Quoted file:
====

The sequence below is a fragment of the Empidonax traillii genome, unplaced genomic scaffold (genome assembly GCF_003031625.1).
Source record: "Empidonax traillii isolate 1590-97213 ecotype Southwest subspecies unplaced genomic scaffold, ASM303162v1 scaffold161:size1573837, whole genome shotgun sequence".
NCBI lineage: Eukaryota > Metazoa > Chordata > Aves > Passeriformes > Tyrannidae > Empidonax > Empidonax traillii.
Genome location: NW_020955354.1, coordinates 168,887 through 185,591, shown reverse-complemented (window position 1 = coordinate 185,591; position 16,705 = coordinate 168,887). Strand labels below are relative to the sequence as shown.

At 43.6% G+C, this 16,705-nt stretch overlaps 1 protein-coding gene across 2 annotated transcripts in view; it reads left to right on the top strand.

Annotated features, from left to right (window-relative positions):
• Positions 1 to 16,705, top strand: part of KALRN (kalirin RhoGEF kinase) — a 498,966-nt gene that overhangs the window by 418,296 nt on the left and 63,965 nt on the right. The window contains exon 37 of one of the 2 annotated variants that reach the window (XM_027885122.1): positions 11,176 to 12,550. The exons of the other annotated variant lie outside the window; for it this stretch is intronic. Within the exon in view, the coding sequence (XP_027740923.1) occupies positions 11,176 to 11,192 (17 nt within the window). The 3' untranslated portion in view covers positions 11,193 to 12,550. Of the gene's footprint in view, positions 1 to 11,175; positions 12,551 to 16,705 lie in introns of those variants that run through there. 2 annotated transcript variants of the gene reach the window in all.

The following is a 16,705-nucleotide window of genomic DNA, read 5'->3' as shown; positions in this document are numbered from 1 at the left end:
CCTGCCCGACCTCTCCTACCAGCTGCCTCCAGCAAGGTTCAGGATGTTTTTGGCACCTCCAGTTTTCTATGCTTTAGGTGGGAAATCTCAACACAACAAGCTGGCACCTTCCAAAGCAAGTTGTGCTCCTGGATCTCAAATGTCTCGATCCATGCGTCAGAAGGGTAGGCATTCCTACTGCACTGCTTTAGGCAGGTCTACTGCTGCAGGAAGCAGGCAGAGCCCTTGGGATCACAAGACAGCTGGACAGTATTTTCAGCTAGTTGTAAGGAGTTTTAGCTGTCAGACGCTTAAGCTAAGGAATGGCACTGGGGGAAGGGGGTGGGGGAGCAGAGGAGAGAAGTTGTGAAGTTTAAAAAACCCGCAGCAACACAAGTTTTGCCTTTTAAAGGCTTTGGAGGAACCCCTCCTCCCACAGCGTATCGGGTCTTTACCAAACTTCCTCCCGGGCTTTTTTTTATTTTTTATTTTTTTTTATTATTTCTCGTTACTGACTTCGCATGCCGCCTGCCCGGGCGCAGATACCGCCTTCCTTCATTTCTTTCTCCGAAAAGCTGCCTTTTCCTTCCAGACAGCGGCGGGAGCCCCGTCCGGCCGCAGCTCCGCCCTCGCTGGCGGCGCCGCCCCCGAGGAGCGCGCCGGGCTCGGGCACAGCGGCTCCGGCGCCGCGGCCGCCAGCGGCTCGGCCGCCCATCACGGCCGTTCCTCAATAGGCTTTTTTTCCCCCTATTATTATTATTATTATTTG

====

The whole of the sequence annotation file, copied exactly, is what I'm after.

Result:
The sequence below is a fragment of the Empidonax traillii genome, unplaced genomic scaffold (genome assembly GCF_003031625.1).
Source record: "Empidonax traillii isolate 1590-97213 ecotype Southwest subspecies unplaced genomic scaffold, ASM303162v1 scaffold161:size1573837, whole genome shotgun sequence".
NCBI lineage: Eukaryota > Metazoa > Chordata > Aves > Passeriformes > Tyrannidae > Empidonax > Empidonax traillii.
Genome location: NW_020955354.1, coordinates 168,887 through 185,591, shown reverse-complemented (window position 1 = coordinate 185,591; position 16,705 = coordinate 168,887). Strand labels below are relative to the sequence as shown.

At 43.6% G+C, this 16,705-nt stretch overlaps 1 protein-coding gene across 2 annotated transcripts in view; it reads left to right on the top strand.

Annotated features, from left to right (window-relative positions):
• Positions 1 to 16,705, top strand: part of KALRN (kalirin RhoGEF kinase) — a 498,966-nt gene that overhangs the window by 418,296 nt on the left and 63,965 nt on the right. The window contains exon 37 of one of the 2 annotated variants that reach the window (XM_027885122.1): positions 11,176 to 12,550. The exons of the other annotated variant lie outside the window; for it this stretch is intronic. Within the exon in view, the coding sequence (XP_027740923.1) occupies positions 11,176 to 11,192 (17 nt within the window). The 3' untranslated portion in view covers positions 11,193 to 12,550. Of the gene's footprint in view, positions 1 to 11,175; positions 12,551 to 16,705 lie in introns of those variants that run through there. 2 annotated transcript variants of the gene reach the window in all.

The following is a 16,705-nucleotide window of genomic DNA, read 5'->3' as shown; positions in this document are numbered from 1 at the left end:
CCTGCCCGACCTCTCCTACCAGCTGCCTCCAGCAAGGTTCAGGATGTTTTTGGCACCTCCAGTTTTCTATGCTTTAGGTGGGAAATCTCAACACAACAAGCTGGCACCTTCCAAAGCAAGTTGTGCTCCTGGATCTCAAATGTCTCGATCCATGCGTCAGAAGGGTAGGCATTCCTACTGCACTGCTTTAGGCAGGTCTACTGCTGCAGGAAGCAGGCAGAGCCCTTGGGATCACAAGACAGCTGGACAGTATTTTCAGCTAGTTGTAAGGAGTTTTAGCTGTCAGACGCTTAAGCTAAGGAATGGCACTGGGGGAAGGGGGTGGGGGAGCAGAGGAGAGAAGTTGTGAAGTTTAAAAAACCCGCAGCAACACAAGTTTTGCCTTTTAAAGGCTTTGGAGGAACCCCTCCTCCCACAGCGTATCGGGTCTTTACCAAACTTCCTCCCGGGCTTTTTTTTATTTTTTATTTTTTTTTATTATTTCTCGTTACTGACTTCGCATGCCGCCTGCCCGGGCGCAGATACCGCCTTCCTTCATTTCTTTCTCCGAAAAGCTGCCTTTTCCTTCCAGACAGCGGCGGGAGCCCCGTCCGGCCGCAGCTCCGCCCTCGCTGGCGGCGCCGCCCCCGAGGAGCGCGCCGGGCTCGGGCACAGCGGCTCCGGCGCCGCGGCCGCCAGCGGCTCGGCCGCCCATCACGGCCGTTCCTCAATAGGCTTTTTTTCCCCCTATTATTATTATTATTATTTG